Social engineering is a term that refers to efforts by hackers and cybercriminals to use people — rather than technology — to gain access to sensitive systems and information. It’s a problem that information security experts have been wrestling with for years and one that, in the midst of COVID-19, has become both more prevalent and more challenging. According to Stanford economist Nicholas Bloom, “42 percent of the U.S. labor force [is] now working from home full-time.” In fact, he says: “Almost twice as many employees are working from home as at work.” According to an article in Harvard Business Review: “Since the outbreak of the pandemic, 75% of people say they feel more socially isolated, 67% of people report higher stress, 57% are feeling greater anxiety, and 53% say they feel more emotionally exhausted.” The data is based on a global study of more than 3700 employees in 10 industries conducted in March and April 2020. It’s important to note that it is now over seven months since these findings were published. Imagine how this same isolation, anxiety, and emotional exhaustion has been compounded by each passing week.
The recently released 2020 Cost of Insider Threats Global Report, collated by Proofpoint and Ponemon, examined the causes of insider threats within organisations, as well as how risk is being minimised. This research, which surveyed 204 organisations worldwide and examined over 4,000 incidents, defines insider threats as: A careless or negligent employee or contractor; A criminal or malicious insider; A credential thief. “With all the technology out there that is available, there is still a massive blind spot in security today,” said Rob Bolton, GM International, ITM Business Unit at Proofpoint. “In general, this is the visibility into the activity of the users and the risk that activity may introduce.
FBI Warns of Uptick in Ragnar Locker Ransomware Activity: Bureau Says the Attacks Are Hitting Many Sectors
The FBI has sent out a private industry alert warning about an increase in attacks using Ragnar Locker ransomware. Researchers first spotted Ragnar Locker in 2019. The FBI alert notes that its cyber division has been closely monitoring the malware since April, when its operators encrypted a large corporation’s files and demanded an $11 million ransom to avoid release of 10 terabytes of sensitive company data. “Since then, Ragnar Locker has been deployed against an increasing list of victims, including cloud service providers, communication, construction, travel and enterprise software companies,” according to the alert.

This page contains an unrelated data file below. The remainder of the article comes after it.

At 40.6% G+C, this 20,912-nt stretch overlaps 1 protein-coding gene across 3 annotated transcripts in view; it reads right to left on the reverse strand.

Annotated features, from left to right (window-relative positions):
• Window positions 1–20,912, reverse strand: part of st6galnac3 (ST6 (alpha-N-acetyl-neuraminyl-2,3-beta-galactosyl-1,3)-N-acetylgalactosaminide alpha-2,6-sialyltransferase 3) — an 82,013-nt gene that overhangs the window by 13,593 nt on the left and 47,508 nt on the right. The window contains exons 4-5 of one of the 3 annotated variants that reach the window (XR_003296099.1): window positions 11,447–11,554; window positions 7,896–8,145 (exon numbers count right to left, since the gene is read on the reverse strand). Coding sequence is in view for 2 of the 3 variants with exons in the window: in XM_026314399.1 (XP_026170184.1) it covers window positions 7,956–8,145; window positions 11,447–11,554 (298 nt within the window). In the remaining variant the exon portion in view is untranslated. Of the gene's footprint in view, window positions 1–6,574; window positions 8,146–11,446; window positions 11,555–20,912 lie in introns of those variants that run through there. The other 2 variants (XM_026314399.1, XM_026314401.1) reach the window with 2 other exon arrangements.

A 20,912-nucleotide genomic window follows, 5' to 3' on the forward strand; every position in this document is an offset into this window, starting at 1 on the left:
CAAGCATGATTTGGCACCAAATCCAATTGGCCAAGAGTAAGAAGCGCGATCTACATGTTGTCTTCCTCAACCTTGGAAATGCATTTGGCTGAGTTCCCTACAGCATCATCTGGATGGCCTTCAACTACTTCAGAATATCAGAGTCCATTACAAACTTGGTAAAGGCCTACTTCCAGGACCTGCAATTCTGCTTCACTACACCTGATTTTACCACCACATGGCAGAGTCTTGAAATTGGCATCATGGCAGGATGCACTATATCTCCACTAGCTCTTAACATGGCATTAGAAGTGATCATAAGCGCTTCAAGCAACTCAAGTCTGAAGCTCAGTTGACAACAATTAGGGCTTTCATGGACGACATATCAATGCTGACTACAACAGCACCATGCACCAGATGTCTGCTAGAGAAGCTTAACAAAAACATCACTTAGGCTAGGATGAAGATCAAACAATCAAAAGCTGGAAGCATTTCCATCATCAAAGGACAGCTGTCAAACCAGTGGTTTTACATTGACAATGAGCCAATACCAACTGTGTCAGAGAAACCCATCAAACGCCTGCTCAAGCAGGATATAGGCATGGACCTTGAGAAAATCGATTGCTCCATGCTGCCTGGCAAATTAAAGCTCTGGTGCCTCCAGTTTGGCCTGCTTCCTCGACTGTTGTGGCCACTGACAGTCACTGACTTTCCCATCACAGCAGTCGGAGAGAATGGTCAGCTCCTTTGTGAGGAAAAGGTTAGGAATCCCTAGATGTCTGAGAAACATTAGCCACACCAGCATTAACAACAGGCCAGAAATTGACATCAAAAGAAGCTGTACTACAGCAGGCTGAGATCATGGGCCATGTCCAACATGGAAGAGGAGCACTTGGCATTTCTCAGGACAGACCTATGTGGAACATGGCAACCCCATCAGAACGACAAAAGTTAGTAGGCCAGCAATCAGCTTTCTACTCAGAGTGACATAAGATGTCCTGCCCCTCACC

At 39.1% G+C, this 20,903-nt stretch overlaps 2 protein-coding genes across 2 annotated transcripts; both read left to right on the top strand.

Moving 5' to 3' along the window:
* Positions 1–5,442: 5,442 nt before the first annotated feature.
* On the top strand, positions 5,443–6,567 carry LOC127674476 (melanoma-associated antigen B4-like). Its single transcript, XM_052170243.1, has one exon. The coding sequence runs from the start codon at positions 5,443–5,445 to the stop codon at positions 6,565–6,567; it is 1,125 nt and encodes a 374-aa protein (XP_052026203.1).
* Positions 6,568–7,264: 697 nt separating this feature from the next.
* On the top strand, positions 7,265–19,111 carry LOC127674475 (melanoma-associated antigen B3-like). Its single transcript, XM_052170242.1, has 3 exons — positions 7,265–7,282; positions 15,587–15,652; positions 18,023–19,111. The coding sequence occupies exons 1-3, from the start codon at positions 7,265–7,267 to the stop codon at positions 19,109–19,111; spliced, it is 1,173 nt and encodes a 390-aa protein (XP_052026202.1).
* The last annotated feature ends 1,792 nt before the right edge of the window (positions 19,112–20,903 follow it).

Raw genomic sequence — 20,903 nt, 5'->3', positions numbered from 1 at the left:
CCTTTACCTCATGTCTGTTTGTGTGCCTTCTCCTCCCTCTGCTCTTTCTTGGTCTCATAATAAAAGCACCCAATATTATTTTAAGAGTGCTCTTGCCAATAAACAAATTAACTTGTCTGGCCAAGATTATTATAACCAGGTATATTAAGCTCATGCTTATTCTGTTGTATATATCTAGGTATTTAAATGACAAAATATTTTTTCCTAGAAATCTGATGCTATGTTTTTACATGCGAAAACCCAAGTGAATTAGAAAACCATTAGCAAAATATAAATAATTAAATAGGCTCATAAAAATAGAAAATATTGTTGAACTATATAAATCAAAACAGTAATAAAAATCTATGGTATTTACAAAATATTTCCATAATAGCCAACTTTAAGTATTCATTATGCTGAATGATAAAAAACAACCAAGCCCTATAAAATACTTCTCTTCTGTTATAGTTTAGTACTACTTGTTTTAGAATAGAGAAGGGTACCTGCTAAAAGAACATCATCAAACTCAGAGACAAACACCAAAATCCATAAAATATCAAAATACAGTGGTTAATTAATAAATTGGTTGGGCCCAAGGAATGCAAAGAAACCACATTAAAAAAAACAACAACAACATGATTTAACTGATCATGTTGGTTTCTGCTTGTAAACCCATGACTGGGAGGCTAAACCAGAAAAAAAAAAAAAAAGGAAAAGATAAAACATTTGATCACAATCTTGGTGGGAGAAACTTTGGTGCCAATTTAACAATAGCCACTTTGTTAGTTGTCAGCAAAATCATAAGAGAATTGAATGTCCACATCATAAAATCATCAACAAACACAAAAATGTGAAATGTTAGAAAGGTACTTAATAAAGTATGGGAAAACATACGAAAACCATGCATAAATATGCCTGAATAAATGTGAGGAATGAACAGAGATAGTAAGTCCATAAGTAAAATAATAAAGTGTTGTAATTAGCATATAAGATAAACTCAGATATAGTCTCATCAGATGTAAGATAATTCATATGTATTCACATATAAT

When envisioning the threats to your organization, malicious nation states or greedy virtual thieves located halfway around the world might loom large. But what if the risk is an undercover employee? What if it’s a person who’s not even real? What if it’s the neighbor you never suspected? In 2021 we’re going to see threats emerge from unexpected places, and sometimes the call will be coming from inside the house. Insider Threat-as-a-service: In the past we’ve thought of “insider threats” as disgruntled employees who walk out of the building with proprietary information hidden in their briefcases. But today, your employees may be scattered around the world, you may hire them after only meeting via Zoom, and they may never step foot inside one of your offices. And today, you can buy almost anything on the dark web, including “trusted insiders”. In 2021, I expect to see organized cells of recruitment infiltrators offering specifically targeted means for bad actors to become trusted employees, with the goal of exfiltrating priceless IP. These “bad actors”, literally, will become deep undercover agents who fly through the interview process and pass all the hurdles your HR and security teams have in place to stop them.